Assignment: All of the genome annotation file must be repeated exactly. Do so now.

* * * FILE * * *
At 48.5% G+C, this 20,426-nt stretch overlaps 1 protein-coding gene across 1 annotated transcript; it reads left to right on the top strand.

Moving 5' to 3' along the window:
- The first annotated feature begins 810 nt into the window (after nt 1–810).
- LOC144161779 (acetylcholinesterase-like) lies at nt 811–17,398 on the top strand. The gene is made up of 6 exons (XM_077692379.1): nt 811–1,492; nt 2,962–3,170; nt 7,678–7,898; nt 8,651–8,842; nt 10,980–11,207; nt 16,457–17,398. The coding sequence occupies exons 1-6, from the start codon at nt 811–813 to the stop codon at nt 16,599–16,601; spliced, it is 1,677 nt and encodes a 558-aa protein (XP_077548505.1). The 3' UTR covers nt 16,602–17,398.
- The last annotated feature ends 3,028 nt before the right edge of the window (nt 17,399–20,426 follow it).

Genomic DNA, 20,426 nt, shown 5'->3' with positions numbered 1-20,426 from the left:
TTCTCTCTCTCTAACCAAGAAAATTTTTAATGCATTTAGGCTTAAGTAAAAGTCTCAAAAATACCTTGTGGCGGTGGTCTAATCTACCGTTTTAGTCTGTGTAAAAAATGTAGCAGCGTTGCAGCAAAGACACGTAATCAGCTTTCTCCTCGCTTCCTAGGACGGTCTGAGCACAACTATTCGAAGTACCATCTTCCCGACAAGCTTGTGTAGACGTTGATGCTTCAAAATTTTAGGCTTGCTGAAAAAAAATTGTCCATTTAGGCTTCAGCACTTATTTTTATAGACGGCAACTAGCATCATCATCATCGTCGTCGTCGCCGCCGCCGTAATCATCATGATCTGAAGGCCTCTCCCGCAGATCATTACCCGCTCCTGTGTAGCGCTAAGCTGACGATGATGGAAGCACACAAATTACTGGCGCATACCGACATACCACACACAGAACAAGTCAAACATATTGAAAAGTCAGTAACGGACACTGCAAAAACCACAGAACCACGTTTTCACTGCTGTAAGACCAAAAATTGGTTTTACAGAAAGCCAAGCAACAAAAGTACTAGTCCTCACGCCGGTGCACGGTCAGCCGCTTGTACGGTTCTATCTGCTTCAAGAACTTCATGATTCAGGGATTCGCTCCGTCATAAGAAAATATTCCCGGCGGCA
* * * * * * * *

At 48.5% G+C, this 20,426-nt stretch overlaps 1 protein-coding gene across 1 annotated transcript; it reads left to right on the top strand.

Moving 5' to 3' along the window:
- The first annotated feature begins 810 nt into the window (after nt 1–810).
- LOC144161779 (acetylcholinesterase-like) lies at nt 811–17,398 on the top strand. The gene is made up of 6 exons (XM_077692379.1): nt 811–1,492; nt 2,962–3,170; nt 7,678–7,898; nt 8,651–8,842; nt 10,980–11,207; nt 16,457–17,398. The coding sequence occupies exons 1-6, from the start codon at nt 811–813 to the stop codon at nt 16,599–16,601; spliced, it is 1,677 nt and encodes a 558-aa protein (XP_077548505.1). The 3' UTR covers nt 16,602–17,398.
- The last annotated feature ends 3,028 nt before the right edge of the window (nt 17,399–20,426 follow it).

Genomic DNA, 20,426 nt, shown 5'->3' with positions numbered 1-20,426 from the left:
TTCTCTCTCTCTAACCAAGAAAATTTTTAATGCATTTAGGCTTAAGTAAAAGTCTCAAAAATACCTTGTGGCGGTGGTCTAATCTACCGTTTTAGTCTGTGTAAAAAATGTAGCAGCGTTGCAGCAAAGACACGTAATCAGCTTTCTCCTCGCTTCCTAGGACGGTCTGAGCACAACTATTCGAAGTACCATCTTCCCGACAAGCTTGTGTAGACGTTGATGCTTCAAAATTTTAGGCTTGCTGAAAAAAAATTGTCCATTTAGGCTTCAGCACTTATTTTTATAGACGGCAACTAGCATCATCATCATCGTCGTCGTCGCCGCCGCCGTAATCATCATGATCTGAAGGCCTCTCCCGCAGATCATTACCCGCTCCTGTGTAGCGCTAAGCTGACGATGATGGAAGCACACAAATTACTGGCGCATACCGACATACCACACACAGAACAAGTCAAACATATTGAAAAGTCAGTAACGGACACTGCAAAAACCACAGAACCACGTTTTCACTGCTGTAAGACCAAAAATTGGTTTTACAGAAAGCCAAGCAACAAAAGTACTAGTCCTCACGCCGGTGCACGGTCAGCCGCTTGTACGGTTCTATCTGCTTCAAGAACTTCATGATTCAGGGATTCGCTCCGTCATAAGAAAATATTCCCGGCGGCA